RENO DEUX CINO
I’m in the middle of nowhere California in the pitch black. There are only 5 miles left in the first 100-mile day of our 350-mile journey, but my headlight is out, I’m beyond tired, and completely out of my class. In the moonlight, I can just make out my brother sitting down with his head between his legs.
I never found bike packing or bike touring to be particularly fun. Not in the traditional sense. Riding your bikes for 12-16 hours a day, day in and day out is not like that time your friend’s parents rented him a bouncy castle for his 10th birthday--that was fun. Riding until the sun goes down and then continuing on, while carrying everything you’ll need to live for the next week over gravel, dirt, and dust is different. It’s not immediately fun, not in the way jumping up and down in an inflatable castle is. But the up side is the experience. Some of the most memorable experiences of my life have been spent suffering all day and laughing about how terrible it all was that same night.
In 1962, John F. Kennedy explained to America, “We choose to go to the moon. We choose to go to the moon in this decade and do the other things, not because they are easy, but because they are hard,” 53 years later after those fateful words, I would receive a text message from Chris Riekert at 5:36AM, “Ask me about Reno-Mendecino when I’m not drunk.” And while Chris message lacked the gravitas of Kennedy’s booming declaration, the effect was the same. Staring at the screen half-awake, I knew whatever it was I’d agree, and that it would be an idea I would at some point regret before finally realizing how special it was.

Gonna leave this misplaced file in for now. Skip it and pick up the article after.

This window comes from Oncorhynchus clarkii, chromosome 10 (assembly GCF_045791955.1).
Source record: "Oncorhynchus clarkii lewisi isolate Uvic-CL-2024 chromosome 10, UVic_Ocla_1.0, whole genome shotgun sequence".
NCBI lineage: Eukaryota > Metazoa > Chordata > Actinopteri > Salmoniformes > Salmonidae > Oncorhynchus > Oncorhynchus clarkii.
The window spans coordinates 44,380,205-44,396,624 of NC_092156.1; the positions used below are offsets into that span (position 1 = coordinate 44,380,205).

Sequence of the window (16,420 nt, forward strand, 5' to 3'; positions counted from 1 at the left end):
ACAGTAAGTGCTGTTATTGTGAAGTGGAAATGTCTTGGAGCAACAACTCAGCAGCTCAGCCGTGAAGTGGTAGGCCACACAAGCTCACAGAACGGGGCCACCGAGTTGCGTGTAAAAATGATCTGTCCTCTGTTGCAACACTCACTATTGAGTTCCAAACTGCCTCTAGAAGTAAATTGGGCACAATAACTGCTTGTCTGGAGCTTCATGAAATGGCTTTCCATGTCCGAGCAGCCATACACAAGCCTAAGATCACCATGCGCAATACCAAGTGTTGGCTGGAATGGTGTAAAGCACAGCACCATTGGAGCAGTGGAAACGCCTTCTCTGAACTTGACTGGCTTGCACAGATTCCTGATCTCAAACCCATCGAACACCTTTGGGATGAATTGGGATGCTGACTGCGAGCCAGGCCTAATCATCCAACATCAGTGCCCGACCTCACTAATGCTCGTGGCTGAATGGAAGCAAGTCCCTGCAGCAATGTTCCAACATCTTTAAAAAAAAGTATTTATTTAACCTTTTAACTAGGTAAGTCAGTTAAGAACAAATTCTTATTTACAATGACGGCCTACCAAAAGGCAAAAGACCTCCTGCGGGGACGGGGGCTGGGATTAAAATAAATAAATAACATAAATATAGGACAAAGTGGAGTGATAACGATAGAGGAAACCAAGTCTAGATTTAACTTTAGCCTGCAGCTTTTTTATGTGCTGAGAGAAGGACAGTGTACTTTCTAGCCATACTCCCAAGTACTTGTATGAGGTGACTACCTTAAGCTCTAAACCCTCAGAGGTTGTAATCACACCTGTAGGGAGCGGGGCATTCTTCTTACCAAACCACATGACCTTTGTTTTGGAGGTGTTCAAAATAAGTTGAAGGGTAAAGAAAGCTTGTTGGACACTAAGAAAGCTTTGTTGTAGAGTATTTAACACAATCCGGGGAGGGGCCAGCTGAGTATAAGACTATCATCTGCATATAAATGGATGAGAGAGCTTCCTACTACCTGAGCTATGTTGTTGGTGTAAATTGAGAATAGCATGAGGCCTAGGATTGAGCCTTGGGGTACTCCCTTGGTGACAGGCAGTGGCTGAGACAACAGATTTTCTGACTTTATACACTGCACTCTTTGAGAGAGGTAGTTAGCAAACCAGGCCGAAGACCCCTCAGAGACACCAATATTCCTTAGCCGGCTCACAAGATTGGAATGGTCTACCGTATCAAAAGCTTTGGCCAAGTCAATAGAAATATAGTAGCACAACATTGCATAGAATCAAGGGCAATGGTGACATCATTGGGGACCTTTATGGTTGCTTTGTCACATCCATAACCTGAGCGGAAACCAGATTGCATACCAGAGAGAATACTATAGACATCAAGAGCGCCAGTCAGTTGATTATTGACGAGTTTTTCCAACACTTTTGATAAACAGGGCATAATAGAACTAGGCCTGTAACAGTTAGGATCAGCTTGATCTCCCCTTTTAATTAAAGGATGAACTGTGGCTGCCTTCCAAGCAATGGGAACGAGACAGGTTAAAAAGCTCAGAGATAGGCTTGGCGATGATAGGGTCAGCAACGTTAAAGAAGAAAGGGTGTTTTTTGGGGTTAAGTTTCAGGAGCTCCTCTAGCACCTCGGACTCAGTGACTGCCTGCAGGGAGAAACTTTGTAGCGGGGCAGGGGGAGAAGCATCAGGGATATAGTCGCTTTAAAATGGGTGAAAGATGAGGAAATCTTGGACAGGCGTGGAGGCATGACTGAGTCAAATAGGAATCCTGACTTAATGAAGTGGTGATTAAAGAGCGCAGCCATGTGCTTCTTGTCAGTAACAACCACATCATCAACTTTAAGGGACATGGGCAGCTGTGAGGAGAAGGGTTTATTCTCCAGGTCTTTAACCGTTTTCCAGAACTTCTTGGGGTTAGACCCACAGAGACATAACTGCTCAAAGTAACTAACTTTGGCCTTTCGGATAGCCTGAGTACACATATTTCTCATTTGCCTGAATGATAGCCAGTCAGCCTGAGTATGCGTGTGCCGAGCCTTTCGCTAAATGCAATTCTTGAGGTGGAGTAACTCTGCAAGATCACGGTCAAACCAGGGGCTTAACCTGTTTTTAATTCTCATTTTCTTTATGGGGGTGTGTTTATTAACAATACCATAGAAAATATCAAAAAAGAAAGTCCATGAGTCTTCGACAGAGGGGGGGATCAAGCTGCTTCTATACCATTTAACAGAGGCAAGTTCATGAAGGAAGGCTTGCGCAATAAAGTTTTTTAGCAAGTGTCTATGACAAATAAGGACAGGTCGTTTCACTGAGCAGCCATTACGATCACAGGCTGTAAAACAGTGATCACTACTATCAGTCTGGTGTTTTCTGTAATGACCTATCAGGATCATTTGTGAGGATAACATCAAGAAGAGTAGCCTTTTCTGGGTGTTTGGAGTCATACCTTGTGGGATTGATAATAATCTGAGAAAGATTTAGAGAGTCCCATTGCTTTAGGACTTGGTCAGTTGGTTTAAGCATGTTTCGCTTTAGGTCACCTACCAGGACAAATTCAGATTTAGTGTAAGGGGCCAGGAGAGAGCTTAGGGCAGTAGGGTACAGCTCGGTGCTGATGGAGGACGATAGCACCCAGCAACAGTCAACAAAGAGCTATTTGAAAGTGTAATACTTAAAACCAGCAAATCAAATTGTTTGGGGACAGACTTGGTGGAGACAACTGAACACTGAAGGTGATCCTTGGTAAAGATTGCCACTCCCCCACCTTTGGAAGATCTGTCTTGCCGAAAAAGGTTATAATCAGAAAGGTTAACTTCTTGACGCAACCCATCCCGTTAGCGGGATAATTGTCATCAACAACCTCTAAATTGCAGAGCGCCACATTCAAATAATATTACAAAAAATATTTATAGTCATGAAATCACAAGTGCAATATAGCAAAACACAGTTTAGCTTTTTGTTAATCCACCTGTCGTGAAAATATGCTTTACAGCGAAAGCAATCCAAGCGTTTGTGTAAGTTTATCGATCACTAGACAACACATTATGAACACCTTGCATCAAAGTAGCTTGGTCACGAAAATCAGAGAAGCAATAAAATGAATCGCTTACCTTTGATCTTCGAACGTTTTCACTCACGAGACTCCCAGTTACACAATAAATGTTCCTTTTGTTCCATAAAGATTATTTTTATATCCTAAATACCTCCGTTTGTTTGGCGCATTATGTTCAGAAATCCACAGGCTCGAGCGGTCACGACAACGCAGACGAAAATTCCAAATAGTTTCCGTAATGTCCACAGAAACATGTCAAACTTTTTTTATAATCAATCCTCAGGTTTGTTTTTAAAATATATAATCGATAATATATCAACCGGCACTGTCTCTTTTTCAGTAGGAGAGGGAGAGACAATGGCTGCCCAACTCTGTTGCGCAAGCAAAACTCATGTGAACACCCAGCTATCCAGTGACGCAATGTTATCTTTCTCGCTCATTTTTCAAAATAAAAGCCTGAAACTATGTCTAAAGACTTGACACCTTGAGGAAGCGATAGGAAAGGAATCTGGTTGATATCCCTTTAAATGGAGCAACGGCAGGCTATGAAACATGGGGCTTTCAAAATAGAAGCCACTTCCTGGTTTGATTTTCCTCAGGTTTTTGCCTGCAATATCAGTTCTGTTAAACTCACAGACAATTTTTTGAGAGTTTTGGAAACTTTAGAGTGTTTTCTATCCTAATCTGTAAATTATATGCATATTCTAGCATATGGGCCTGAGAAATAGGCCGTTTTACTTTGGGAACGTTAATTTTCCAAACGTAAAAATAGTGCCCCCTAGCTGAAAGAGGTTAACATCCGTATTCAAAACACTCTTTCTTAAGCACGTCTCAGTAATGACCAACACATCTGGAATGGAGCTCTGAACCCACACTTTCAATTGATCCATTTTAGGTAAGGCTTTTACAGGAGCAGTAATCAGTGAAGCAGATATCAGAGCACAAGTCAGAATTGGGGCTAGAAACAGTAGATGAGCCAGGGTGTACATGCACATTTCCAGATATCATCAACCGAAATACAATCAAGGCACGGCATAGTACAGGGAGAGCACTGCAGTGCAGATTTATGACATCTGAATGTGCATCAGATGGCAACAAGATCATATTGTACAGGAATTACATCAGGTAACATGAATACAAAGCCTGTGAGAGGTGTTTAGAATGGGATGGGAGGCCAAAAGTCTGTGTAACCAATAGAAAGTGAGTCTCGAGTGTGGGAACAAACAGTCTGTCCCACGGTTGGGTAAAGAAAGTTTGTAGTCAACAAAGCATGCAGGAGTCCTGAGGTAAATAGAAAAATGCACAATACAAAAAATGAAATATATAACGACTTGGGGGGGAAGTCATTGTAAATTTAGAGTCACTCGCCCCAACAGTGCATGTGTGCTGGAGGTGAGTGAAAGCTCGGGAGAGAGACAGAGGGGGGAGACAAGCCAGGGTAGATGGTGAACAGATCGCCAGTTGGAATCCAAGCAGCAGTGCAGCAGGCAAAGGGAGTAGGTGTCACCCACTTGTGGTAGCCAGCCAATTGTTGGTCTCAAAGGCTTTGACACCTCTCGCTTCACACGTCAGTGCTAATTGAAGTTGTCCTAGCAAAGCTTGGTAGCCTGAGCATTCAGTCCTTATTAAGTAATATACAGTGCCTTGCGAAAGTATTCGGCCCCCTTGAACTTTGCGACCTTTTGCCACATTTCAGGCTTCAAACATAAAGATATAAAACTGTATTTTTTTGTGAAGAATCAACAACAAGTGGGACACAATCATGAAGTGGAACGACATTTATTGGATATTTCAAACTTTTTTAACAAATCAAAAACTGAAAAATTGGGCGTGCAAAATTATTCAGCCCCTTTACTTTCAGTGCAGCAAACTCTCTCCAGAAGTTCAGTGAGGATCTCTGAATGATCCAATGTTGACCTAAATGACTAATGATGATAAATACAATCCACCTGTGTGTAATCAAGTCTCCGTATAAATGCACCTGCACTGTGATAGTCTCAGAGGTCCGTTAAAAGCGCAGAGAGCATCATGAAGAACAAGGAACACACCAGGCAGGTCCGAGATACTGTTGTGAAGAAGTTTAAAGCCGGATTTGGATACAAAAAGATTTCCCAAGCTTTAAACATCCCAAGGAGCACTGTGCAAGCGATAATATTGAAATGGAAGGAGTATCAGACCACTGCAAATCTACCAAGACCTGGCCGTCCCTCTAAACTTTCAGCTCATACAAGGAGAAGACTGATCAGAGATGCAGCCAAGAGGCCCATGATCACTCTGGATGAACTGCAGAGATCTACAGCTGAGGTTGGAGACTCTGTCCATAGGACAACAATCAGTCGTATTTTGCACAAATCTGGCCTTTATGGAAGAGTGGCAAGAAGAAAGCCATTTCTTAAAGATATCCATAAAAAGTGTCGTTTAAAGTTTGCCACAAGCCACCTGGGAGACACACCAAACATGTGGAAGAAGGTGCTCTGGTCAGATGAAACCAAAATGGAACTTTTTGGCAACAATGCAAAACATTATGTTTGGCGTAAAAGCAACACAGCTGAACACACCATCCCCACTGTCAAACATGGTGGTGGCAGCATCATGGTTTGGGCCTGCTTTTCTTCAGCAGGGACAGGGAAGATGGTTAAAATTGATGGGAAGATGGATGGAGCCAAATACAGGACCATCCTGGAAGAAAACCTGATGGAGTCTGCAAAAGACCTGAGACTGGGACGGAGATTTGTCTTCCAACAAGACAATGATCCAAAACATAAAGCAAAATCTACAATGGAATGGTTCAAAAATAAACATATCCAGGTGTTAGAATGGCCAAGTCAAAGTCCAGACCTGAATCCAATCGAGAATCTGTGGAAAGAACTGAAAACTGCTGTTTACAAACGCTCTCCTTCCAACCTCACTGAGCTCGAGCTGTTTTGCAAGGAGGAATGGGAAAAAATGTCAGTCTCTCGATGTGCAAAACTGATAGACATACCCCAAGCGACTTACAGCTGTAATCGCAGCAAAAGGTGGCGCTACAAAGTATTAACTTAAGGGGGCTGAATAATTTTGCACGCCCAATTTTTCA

“Reno to Mendocino” is an organized ride put on by a group of strange men under the banner of Super Pro Racing. Before the ride, I spoke to a few folks familiar with these Super Pro Racing characters. The general consensus seemed to be that these organizers can not be trusted. It was said that they would have no sympathy for your pain. People threw around some clinical terms, but the basic idea was that these guys were trying to hurt you with a smile on their face.
As the title states, “Reno to Mendocino” begins in one of America’s great wasteland’s Reno, Nevada. I took the elevator up to the Players Spa Suite at the Eldorado Hotel Resort Casino and walked into a dark hotel room. About half of the 50 some odd people dumb enough to ride across the state of California to Mendocino were sitting around the bar at the center of the room. Beer and whiskey were offered after a short handshake. After some short introductions, a few instructions for the next day, we all laughed, making predictions for the few days ahead of us.
The booze might have helped the 49 other guys sleep. I don’t know. I made the mistake of quitting drinking 6 years ago. And so, it took me a few minutes to fall asleep on the eve of my 350-mile, 30,000 ft, 50% dirt road journey.